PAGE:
In addition to this instinctive awareness, the knowing public have also read the many articles that I have posted on the Internet about the bad judges who have refused to do their duty to administer justice according to law. As a result the general public have become adept in their ability to judge the judges.
All that is needed to enhance the people’s awareness of the law and to hone their skill in judging the judges is a little prod from me now and then. Like reminding them that the keystone of the rule of law is the independence of the judges. As pointed out by Lord Denning in The Family Story, page 191, “the independent judge will always balance rights with duties, and powers with safeguards, so that neither rights nor powers shall be excluded or abused”.
Therefore, a judge must always be independent of the executive government. If a judge does not appear to be independent of the executive, he will lose the confidence of the people. Once that confidence and trust is lost that is the death knell of the judge’s standing in society. We have heard so often the remark, “I don’t respect our judges anymore” since the power grab began.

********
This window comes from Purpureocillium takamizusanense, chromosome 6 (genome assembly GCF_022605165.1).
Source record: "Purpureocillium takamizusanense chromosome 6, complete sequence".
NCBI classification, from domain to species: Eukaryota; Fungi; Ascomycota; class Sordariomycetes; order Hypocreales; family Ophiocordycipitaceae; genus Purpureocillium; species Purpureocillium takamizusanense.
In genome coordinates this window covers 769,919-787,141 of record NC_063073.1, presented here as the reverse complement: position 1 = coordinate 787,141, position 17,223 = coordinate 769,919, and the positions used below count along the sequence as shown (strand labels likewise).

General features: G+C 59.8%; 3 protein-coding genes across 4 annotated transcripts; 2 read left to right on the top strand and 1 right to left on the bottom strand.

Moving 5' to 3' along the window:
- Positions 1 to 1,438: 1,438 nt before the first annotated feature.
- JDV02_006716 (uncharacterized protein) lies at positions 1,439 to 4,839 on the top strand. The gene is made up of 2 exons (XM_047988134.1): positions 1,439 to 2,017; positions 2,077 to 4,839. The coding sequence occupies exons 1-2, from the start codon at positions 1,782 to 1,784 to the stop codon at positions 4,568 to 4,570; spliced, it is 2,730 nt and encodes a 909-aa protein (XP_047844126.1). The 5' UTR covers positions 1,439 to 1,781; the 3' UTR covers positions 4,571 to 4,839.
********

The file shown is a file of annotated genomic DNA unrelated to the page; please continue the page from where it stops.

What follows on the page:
Out of the power grab has sprung public awareness of the wrongs that could be committed by the judges themselves in their decisions. The people now know when a judge has done wrong. They could now judge the judges. The ability to judge the judges by the ordinary people of this country is the best legacy that came out of the dark events of the power grab by unscrupulous politicians.
There is a book by His Royal Highness Sultan Azlan Shah with the title Constitutional Monarchy, Rule of Law and Good Governance, Professional Law Books and Sweet & Maxwell Asia, 2004. In the book on page 59, the royal author writes:
The judges are not beholden politically to any Government. They owe no loyalty to Ministers. They have longer professional lives than most Ministers. They, like civil servants, see Governments come and go. They are “lions under the throne” but that seat is occupied in their eyes not by Kings, Presidents or Prime Ministers but by the law and their conception of the public interest. (I have supplied the emphasis)